Cars rule in America because our society set itself up around cars years ago.
Houses were built with garages, and then multiple garages. The interstate highway system that was started in the 1950s cemented the pre-eminence of cars. Here in Seattle, the I-5 freeway and its ramps blast a swath 15 lanes wide through the heart of the city at some points, and we hardly even realize it.
Now the tide is turning. Our streets are filled with bike commuters along with cars, and local governments have sought to improve mass transit and make the streets safer and more welcoming for cyclists.
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Today let’s take that trend inside and look at how we can make our own homes more bike-friendly. The easier it is for us to store and care for our bikes, the more we’ll ride, and the sooner bikes will become equal partners with cars on the road.
Make room for two wheels
The goal is to have convenient access to your bike at home without having it in the way when you’re not riding. This isn’t as simple as it sounds, especially because many households have more than one bike.
Not to be too obvious, but you can start by getting rid of other stuff to make room for your bikes. If furniture or clothing you haven’t used for years are taking up space in your garage or basement, donate them.
If you’re still tight on space, take advantage of the increasing selection of wall racks for bikes. According to the website WallBikeRack.net, which features 10 different brands, most wall bike racks are sold fully assembled and are easily installed. They generally range in price from $15 to $300.
Racks come in a wide range of styles, with some holding multiple bikes and providing storage space for accessories. Independent Woodworks in Seattle offers a handsome “bike shelf,” made of walnut and other woods, which holds a bike flush up against the wall.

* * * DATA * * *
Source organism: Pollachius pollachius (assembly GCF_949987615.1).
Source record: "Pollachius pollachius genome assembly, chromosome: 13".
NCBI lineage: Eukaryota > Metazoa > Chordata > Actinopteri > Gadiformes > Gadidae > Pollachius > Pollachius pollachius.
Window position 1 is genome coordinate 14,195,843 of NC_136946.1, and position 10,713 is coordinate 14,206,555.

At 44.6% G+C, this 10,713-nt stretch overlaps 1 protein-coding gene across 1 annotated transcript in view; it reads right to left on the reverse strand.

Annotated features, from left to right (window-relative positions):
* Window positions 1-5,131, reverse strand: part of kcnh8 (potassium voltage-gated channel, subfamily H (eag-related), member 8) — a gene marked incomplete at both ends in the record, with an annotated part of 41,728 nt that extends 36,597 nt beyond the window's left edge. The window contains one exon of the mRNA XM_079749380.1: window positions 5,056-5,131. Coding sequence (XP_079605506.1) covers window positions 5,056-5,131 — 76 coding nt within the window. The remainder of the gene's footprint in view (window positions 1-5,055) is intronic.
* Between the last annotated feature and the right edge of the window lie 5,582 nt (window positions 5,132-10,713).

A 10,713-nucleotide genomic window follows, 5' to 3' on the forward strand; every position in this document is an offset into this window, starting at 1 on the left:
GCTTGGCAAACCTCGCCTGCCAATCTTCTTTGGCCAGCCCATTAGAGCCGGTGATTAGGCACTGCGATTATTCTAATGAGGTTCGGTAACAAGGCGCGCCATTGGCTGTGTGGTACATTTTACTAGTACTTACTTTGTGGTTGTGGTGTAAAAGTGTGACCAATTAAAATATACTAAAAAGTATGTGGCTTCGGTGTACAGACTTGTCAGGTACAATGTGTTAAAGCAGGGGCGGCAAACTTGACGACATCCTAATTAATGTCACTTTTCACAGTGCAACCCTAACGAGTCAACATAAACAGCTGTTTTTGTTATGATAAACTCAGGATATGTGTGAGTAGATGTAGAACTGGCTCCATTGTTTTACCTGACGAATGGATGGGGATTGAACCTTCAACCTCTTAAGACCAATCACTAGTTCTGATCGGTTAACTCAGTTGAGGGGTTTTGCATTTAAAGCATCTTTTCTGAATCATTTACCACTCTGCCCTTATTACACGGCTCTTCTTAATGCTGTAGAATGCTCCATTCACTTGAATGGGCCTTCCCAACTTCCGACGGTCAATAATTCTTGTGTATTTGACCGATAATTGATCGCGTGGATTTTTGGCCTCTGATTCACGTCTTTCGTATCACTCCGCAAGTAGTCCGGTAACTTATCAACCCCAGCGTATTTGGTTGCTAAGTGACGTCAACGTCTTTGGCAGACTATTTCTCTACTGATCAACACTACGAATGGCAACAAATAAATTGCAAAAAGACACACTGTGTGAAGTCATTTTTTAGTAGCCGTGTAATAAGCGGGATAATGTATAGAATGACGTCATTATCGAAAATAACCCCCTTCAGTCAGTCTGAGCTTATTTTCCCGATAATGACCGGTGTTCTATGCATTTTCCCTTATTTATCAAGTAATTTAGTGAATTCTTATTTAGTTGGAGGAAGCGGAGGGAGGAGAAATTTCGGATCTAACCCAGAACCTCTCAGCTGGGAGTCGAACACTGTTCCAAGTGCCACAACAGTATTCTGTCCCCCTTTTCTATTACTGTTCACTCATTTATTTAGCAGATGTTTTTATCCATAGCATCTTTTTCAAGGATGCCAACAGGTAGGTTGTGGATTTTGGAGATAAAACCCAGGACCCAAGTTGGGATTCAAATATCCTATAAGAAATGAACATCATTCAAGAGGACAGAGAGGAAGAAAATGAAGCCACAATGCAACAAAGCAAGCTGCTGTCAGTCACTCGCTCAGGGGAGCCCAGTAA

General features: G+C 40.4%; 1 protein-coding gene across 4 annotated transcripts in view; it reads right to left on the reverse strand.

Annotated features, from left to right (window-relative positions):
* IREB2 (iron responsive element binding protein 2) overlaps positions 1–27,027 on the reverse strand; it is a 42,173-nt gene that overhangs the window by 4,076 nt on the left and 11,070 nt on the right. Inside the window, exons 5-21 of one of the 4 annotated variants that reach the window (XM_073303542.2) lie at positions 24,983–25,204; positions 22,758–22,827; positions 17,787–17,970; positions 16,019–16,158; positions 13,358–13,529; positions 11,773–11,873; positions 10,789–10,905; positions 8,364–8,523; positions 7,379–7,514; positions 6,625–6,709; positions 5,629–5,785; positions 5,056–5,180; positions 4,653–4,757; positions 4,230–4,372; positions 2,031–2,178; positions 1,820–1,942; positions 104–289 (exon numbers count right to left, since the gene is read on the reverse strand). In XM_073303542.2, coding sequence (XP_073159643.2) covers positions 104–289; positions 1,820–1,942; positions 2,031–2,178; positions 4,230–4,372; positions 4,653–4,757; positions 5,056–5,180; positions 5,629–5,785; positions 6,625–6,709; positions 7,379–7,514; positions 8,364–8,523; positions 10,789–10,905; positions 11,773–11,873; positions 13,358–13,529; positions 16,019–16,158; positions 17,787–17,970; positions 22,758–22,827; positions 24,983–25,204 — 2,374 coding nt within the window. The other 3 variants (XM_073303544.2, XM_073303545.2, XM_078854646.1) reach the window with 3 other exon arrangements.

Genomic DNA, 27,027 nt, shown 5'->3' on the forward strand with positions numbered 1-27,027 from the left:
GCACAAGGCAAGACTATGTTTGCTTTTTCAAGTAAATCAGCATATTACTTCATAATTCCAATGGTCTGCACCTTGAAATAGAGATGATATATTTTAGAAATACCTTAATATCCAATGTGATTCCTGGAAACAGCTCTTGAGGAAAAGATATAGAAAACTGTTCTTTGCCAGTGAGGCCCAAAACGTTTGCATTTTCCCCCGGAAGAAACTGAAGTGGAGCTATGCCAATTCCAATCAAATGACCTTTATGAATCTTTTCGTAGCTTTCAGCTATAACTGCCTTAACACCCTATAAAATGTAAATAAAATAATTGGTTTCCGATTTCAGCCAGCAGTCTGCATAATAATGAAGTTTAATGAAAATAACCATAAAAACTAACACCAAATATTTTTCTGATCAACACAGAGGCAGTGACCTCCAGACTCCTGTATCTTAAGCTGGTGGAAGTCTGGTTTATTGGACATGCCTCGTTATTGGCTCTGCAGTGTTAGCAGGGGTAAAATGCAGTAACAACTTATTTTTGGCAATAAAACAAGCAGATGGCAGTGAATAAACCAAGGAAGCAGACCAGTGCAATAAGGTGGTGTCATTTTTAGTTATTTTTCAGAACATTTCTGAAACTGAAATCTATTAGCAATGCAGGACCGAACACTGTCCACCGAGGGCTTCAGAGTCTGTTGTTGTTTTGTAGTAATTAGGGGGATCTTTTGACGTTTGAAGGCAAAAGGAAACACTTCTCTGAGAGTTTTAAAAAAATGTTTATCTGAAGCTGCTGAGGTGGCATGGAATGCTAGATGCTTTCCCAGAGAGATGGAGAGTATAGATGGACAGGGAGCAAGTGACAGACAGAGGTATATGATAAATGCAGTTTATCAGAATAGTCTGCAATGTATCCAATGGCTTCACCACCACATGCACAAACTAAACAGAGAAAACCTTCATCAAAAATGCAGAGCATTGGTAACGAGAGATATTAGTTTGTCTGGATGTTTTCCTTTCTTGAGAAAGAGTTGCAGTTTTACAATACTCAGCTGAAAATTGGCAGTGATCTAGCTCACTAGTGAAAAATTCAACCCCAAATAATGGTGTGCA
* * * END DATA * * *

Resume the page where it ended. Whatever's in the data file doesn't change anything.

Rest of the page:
Hang it high
Also consider bike hoists that use ropes to raise your bike and hang it from the ceiling. Costco offers a package of two bike hoists for $30.
If possible, store all your household’s bike-related accessories in one place near the bikes. Because some bike accessories such as detachable lights are much smaller now than they used to be, you may not need a large area.
Set up a workbench or rack to work on your bike if you have room, and store all your tools together. The SingleTracks mountain-biking blog suggests using a fishing tackle box for essential tools such as wrenches and tire levers.
With our climate, serious bike commuters and year-round riders may also want to set up a drying area for bike clothes, near the bike storage and workshop area.
Cyclists with small apartments face the greatest bike-storage challenges and often come up with creative solutions. To avoid having to wedge your bike behind the couch or stand it up in a closet, consider bike storage when you’re looking for an apartment.
Ideally your building will have a convenient, secure bike-storage room or area so you won’t have to keep your bike inside your apartment, or worse yet, on the street. Some apartment and condominium complexes in our region now promote themselves as bike-friendly and offer special accommodations for bikes. Always lock your bike and remove your lights in a shared bike-storage area.
If no storage options work very well, you can approach the problem differently and get a folding bike. Dozens of brands of folding bikes are now available, usually ranging in price from $150 to $2,000. In addition to saving space at home, some of these collapsible bikes can be folded so compactly into the size of a suitcase that they will fit in the overhead bin on an airplane.
Although we can do a lot in our own home, we should also encourage businesses and governments to make it more convenient to own, store and ride a bike. An increasing number of workplaces offer bike storage rooms. In Vancouver, B.C., the city and its partners recently launched a pilot program providing do-it-yourself bike repair stations in public spaces.
It’s been a long, sometimes bumpy road, but it’s finally getting easier to experience the world on two wheels.
Tom Watson is project manager for King County’s Recycling and Environmental Services. Reach him at firstname.lastname@example.org, 206-296-4481 or www.KCecoconsumer.com